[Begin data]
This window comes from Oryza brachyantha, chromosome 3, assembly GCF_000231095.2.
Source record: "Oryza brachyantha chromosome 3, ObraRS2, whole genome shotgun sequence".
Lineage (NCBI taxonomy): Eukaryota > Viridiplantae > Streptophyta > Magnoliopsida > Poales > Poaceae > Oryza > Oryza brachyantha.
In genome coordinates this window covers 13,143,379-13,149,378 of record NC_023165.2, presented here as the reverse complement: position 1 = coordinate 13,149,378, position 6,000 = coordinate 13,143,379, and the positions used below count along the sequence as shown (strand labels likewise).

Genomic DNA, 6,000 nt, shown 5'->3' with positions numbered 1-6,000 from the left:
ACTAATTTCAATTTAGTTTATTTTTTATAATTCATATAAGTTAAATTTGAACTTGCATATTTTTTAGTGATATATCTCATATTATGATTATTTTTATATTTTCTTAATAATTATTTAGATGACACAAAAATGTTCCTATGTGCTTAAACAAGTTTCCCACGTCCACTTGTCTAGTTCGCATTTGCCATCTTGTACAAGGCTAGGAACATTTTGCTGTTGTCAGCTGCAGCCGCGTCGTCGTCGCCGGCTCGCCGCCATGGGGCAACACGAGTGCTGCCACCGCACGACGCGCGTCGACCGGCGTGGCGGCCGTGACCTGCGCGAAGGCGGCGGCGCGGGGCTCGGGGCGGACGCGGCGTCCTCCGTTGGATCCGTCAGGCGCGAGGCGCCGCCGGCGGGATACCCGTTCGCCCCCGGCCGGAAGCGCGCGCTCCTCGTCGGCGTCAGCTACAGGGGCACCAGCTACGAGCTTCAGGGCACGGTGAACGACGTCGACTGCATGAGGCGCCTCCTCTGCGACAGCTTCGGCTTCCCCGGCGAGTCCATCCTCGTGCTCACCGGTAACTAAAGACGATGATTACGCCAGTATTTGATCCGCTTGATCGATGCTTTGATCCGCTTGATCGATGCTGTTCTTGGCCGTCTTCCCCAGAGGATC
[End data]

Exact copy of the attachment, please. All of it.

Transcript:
This window comes from Oryza brachyantha, chromosome 3, assembly GCF_000231095.2.
Source record: "Oryza brachyantha chromosome 3, ObraRS2, whole genome shotgun sequence".
Lineage (NCBI taxonomy): Eukaryota > Viridiplantae > Streptophyta > Magnoliopsida > Poales > Poaceae > Oryza > Oryza brachyantha.
In genome coordinates this window covers 13,143,379-13,149,378 of record NC_023165.2, presented here as the reverse complement: position 1 = coordinate 13,149,378, position 6,000 = coordinate 13,143,379, and the positions used below count along the sequence as shown (strand labels likewise).

Genomic DNA, 6,000 nt, shown 5'->3' with positions numbered 1-6,000 from the left:
ACTAATTTCAATTTAGTTTATTTTTTATAATTCATATAAGTTAAATTTGAACTTGCATATTTTTTAGTGATATATCTCATATTATGATTATTTTTATATTTTCTTAATAATTATTTAGATGACACAAAAATGTTCCTATGTGCTTAAACAAGTTTCCCACGTCCACTTGTCTAGTTCGCATTTGCCATCTTGTACAAGGCTAGGAACATTTTGCTGTTGTCAGCTGCAGCCGCGTCGTCGTCGCCGGCTCGCCGCCATGGGGCAACACGAGTGCTGCCACCGCACGACGCGCGTCGACCGGCGTGGCGGCCGTGACCTGCGCGAAGGCGGCGGCGCGGGGCTCGGGGCGGACGCGGCGTCCTCCGTTGGATCCGTCAGGCGCGAGGCGCCGCCGGCGGGATACCCGTTCGCCCCCGGCCGGAAGCGCGCGCTCCTCGTCGGCGTCAGCTACAGGGGCACCAGCTACGAGCTTCAGGGCACGGTGAACGACGTCGACTGCATGAGGCGCCTCCTCTGCGACAGCTTCGGCTTCCCCGGCGAGTCCATCCTCGTGCTCACCGGTAACTAAAGACGATGATTACGCCAGTATTTGATCCGCTTGATCGATGCTTTGATCCGCTTGATCGATGCTGTTCTTGGCCGTCTTCCCCAGAGGATC